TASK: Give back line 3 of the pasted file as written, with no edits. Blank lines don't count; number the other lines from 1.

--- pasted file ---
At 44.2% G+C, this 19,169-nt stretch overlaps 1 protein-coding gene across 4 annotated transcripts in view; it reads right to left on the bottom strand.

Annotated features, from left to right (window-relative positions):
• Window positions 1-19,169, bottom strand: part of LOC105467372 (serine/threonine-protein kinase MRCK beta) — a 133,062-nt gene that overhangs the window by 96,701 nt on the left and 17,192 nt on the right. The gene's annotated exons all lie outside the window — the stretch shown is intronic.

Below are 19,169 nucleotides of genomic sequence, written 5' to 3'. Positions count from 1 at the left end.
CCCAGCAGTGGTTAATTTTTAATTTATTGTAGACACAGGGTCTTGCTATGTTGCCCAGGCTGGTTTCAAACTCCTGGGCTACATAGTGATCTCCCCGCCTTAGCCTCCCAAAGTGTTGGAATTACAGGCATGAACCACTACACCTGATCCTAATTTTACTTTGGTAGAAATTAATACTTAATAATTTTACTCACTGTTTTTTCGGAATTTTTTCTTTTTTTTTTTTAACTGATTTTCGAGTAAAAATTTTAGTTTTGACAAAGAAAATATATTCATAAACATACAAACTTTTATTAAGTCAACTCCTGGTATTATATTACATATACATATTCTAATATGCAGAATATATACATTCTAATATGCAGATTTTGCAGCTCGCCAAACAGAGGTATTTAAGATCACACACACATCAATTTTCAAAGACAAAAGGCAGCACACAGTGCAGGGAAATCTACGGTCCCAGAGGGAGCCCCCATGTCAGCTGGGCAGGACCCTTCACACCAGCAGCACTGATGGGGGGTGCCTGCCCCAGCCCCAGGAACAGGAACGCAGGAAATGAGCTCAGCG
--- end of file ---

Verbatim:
• Window positions 1-19,169, bottom strand: part of LOC105467372 (serine/threonine-protein kinase MRCK beta) — a 133,062-nt gene that overhangs the window by 96,701 nt on the left and 17,192 nt on the right. The gene's annotated exons all lie outside the window — the stretch shown is intronic.